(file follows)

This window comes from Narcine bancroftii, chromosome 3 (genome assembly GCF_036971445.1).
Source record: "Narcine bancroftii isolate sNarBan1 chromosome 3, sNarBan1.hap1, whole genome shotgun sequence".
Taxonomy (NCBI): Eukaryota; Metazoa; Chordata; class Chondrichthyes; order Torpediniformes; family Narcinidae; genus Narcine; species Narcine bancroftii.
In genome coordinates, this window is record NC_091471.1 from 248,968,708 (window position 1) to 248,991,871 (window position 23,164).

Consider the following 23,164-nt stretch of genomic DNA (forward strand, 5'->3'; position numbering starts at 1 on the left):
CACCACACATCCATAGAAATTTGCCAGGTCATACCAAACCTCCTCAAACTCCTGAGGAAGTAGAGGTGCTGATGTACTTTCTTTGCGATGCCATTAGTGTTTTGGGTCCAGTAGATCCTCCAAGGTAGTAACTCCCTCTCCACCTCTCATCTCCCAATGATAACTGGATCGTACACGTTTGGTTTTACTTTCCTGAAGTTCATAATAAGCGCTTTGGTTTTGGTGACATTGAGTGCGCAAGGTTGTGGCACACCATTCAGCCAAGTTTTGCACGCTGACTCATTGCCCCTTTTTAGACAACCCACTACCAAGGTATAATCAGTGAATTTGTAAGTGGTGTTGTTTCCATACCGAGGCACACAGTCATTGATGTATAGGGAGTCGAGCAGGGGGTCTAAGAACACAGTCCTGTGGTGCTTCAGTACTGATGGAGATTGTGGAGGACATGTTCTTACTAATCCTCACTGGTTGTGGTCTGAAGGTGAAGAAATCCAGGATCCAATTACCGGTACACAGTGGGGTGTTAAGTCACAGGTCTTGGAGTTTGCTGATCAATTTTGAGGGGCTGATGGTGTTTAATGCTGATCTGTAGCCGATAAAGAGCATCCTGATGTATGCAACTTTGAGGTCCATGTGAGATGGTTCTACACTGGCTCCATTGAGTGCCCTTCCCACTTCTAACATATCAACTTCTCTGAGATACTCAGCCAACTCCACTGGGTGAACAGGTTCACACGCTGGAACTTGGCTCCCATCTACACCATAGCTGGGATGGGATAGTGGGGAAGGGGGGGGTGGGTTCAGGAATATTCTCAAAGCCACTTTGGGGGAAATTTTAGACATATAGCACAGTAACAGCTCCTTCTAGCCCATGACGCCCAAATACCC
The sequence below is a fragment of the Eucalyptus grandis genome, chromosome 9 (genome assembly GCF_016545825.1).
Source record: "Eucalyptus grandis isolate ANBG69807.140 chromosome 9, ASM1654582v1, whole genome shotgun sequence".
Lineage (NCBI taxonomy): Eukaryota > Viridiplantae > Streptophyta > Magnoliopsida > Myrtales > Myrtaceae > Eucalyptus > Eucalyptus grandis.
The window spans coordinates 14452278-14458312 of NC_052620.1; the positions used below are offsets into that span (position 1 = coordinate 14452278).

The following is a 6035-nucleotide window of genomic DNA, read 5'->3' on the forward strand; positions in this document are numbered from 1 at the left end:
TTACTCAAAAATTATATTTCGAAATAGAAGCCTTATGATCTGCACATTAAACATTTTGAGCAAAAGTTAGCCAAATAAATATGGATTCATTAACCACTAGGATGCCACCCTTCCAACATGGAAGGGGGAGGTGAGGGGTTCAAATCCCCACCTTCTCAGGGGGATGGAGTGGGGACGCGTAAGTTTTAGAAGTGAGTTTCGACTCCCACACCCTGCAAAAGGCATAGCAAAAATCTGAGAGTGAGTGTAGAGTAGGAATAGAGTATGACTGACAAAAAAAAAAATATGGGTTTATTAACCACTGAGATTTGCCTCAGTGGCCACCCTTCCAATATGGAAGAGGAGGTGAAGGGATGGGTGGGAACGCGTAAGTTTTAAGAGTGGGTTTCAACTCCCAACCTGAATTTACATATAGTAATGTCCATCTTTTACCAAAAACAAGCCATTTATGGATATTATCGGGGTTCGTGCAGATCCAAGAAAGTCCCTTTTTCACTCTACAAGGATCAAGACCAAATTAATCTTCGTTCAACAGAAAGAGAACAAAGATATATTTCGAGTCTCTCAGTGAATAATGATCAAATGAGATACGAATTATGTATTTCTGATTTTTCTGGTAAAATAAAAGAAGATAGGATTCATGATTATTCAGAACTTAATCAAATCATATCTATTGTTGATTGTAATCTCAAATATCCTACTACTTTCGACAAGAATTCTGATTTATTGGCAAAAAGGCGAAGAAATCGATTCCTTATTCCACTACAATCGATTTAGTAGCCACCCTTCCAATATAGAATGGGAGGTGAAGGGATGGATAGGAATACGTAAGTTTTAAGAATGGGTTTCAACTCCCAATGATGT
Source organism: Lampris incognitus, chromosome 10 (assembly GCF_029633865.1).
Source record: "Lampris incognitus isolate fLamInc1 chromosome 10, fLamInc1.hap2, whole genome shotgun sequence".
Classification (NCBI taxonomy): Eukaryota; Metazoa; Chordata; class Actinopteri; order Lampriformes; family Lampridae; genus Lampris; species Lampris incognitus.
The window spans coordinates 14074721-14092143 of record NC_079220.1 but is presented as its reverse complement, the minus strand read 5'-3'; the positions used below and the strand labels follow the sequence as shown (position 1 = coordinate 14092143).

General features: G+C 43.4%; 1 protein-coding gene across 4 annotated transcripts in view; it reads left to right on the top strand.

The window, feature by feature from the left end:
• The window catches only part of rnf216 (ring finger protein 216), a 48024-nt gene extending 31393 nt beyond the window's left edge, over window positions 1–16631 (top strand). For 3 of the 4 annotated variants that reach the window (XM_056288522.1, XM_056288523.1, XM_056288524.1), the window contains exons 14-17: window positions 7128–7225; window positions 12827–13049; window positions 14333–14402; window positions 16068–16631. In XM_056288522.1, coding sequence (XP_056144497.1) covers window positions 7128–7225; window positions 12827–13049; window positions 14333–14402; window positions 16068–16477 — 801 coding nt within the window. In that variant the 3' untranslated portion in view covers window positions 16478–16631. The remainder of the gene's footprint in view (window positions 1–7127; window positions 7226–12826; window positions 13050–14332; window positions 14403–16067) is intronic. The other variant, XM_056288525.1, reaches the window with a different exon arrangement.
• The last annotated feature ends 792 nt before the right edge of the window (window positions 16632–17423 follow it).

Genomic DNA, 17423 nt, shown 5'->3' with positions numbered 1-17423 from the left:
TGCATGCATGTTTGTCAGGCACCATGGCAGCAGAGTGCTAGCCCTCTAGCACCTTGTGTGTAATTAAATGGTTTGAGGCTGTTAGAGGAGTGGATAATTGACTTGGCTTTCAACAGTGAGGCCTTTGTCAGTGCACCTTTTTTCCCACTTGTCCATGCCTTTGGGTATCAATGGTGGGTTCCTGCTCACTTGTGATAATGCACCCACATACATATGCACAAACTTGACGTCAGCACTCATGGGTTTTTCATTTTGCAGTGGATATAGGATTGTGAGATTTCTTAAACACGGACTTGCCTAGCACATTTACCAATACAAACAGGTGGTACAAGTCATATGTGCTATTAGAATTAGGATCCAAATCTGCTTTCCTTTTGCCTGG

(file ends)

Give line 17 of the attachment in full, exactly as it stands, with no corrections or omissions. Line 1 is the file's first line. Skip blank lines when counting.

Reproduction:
General features: G+C 43.4%; 1 protein-coding gene across 4 annotated transcripts in view; it reads left to right on the top strand.